Serving as mayor also means attending to emergency situations such as a large windstorm and blow-down that occurred in the region in 2016. Many in Rice Lake found themselves without power and unable to pass roads due to fallen trees and branches. Werner moved quickly to open up a city dump where residents could bring clean refuse and dump the large pieces of debris.


"I've never seen anything like the response he pulled together from the community," Herstad said. "And we knew there were people coming from Duluth and other areas to dump their wood and he was just like, 'Don't worry about it. We're not going to turn anybody away. We'll figure it out later. This isn't the time to talk about it.'"

Herstad said the storm also pushed Werner to get a generator installed at Rice Lake City Hall so residents would have a place to go if they didn't have power.

He served his country and his community and was always thinking of ways to make things better for people. But he'd also always tell people to take care of their families first.
Suzanne Herstad, acting mayor of Rice Lake

"A lot of people didn't have power for like a week and it always bothered him that we didn't have a place for people to go that had power. So he did something about it and now we're prepared for the next event," Herstad said.

Werner was also known for his involvement in the Duluth Honor Guard, the Veterans Memorial Hall advisory board and his work to memorialize veterans and their service in the community. He and his brother worked to install the anchor of the USS Duluth beside the Northland Vietnam Veterans Memorial on the Lakewalk in Duluth.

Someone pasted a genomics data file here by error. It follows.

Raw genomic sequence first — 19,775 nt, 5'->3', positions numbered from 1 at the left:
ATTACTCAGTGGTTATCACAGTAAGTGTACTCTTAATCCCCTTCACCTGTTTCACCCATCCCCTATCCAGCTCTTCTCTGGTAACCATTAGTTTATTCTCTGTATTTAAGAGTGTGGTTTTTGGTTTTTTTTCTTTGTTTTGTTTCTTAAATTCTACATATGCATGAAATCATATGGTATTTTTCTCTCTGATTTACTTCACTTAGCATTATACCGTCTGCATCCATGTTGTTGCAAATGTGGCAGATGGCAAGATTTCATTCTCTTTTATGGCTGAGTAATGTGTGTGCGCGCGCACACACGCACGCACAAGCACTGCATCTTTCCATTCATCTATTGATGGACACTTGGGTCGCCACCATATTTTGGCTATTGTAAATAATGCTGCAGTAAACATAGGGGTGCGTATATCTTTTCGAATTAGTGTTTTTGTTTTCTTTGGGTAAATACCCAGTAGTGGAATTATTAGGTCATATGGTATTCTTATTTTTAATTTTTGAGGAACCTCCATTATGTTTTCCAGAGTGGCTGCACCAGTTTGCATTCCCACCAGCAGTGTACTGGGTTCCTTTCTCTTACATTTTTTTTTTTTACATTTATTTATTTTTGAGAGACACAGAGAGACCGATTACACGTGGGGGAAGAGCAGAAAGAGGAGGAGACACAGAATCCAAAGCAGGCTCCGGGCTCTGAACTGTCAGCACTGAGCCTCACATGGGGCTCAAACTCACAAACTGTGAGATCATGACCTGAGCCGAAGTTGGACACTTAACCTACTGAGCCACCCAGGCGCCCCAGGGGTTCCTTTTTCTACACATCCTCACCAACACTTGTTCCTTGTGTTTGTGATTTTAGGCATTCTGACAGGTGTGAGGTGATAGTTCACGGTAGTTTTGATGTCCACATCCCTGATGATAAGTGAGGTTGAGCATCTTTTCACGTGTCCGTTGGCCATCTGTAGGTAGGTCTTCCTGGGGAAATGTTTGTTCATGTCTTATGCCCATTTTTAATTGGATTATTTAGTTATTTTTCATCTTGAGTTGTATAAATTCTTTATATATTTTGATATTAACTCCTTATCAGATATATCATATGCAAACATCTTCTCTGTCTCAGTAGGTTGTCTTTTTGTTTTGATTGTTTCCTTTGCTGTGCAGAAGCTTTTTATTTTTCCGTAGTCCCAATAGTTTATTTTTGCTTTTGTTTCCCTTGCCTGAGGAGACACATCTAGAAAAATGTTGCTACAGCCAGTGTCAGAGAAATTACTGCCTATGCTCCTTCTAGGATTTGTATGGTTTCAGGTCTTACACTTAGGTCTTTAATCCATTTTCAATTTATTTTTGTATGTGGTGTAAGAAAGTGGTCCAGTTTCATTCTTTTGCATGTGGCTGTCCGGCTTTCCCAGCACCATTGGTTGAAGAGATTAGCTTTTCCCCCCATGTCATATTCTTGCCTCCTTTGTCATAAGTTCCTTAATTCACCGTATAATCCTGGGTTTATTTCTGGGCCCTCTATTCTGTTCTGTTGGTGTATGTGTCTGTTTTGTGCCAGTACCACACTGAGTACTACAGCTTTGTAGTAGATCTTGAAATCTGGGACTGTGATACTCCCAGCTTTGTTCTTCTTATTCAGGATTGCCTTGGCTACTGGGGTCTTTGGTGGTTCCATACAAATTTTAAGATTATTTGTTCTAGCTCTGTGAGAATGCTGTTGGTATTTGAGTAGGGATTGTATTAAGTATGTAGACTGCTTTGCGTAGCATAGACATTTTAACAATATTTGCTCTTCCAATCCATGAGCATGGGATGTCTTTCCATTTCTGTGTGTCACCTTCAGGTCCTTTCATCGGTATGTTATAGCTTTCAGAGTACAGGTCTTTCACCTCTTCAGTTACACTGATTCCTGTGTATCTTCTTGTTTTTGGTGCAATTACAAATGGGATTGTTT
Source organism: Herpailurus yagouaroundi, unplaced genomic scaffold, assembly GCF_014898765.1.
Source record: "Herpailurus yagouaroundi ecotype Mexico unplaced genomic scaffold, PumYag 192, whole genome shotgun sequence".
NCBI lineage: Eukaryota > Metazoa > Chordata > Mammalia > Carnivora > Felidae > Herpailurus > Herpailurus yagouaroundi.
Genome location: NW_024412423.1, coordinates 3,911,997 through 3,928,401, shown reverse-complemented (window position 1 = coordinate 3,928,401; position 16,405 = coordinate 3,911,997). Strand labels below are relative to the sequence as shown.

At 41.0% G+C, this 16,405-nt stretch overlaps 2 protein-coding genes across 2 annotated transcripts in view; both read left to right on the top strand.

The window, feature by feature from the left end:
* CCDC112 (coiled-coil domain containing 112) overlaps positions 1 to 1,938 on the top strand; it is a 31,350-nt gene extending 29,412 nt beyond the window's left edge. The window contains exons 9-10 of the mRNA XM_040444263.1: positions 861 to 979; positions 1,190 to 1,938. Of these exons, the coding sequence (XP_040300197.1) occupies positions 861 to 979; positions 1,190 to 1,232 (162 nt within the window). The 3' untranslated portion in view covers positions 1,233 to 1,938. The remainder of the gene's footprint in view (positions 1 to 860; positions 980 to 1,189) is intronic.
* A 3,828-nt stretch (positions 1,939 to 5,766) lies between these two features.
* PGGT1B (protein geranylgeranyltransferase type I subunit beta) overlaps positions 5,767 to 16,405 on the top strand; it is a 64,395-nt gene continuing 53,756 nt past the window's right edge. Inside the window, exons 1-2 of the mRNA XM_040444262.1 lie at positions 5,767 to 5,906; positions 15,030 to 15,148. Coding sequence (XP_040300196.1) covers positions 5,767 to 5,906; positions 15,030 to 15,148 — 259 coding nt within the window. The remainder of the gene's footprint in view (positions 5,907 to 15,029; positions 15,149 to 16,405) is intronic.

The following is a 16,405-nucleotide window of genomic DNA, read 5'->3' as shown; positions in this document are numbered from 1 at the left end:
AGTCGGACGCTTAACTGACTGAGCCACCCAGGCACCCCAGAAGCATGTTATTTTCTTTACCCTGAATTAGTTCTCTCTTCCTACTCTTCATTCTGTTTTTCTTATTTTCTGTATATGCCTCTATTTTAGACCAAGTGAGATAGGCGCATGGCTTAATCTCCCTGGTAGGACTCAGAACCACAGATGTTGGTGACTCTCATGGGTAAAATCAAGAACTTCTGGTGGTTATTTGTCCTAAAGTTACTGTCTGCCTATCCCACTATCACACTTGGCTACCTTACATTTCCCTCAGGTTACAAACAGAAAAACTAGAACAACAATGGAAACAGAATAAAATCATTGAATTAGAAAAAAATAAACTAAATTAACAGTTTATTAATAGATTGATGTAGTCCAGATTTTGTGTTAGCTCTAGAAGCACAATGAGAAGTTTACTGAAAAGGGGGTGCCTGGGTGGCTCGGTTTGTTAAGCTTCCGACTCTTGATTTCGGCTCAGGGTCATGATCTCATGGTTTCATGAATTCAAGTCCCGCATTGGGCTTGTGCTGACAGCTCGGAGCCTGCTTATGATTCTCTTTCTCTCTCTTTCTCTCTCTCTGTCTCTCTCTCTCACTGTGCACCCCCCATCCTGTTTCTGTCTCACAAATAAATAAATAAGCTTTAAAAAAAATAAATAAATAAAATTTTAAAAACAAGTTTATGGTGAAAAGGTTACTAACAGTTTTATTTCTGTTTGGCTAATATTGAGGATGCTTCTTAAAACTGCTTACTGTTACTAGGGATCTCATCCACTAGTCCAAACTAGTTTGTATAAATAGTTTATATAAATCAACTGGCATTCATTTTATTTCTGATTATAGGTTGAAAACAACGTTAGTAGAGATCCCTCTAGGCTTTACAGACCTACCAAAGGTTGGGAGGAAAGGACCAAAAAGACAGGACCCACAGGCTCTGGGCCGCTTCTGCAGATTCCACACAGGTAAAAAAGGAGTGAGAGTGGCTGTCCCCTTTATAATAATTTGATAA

USS Duluth anchor
The USS Duluth’s anchor sits on a Halvor Lines flatbed trailer at the Esco Marine naval scrapyard in Brownsville, Texas, after being loaded for the trip to Duluth, where it was installed on the Lakewalk.
Contributed / John Werner

He died before seeing his final project completed: a memorial bronze statue to honor veterans in his home city of Rice Lake.

"John had this vision of a memorial park that would honor not just every soldier, sailor, airman, Marine, but everybody who sacrifices when soldiers are deployed overseas," said John Marshall, captain of the Duluth Honor Guard and Werner's friend. "Because also the community suffers, the family suffers. And this monument was his vision of a kneeling soldier to represent that burden."

Members of the Duluth Honor Guard are working with city officials to create a statue and grounds to honor veterans.

The memorial is set to be placed at the corner of Rice Lake and Martin roads. Marshall said the project is partially funded but still has a way to go.

In lieu of flowers, Werner's family asked for memorials to be made to the Rice Lake Memorial Park for Veterans. Checks can be made payable to Duluth Honor Guard, memo: Rice Lake Memorial Park, 5814 Grand Ave., Duluth, MN 55807.


The funeral for Werner will be held Wednesday at 11 a.m. at St. John’s Catholic Church, 4230 St. Johns Ave., Duluth, with a visitation Tuesday from 5-7 p.m. at Dougherty Funeral Home and at 9:30 a.m. prior to the funeral at St. John’s.

Teri Cadeau is a general assignment and neighborhood reporter for the Duluth News Tribune. Originally from the Iron Range, Cadeau has worked for several community newspapers in the Duluth area for eight years including: The Duluth Budgeteer News, Western Weekly, Weekly Observer, Lake County News-Chronicle and occasionally, the Cloquet Pine Journal. When not working, she's an avid reader and crafter.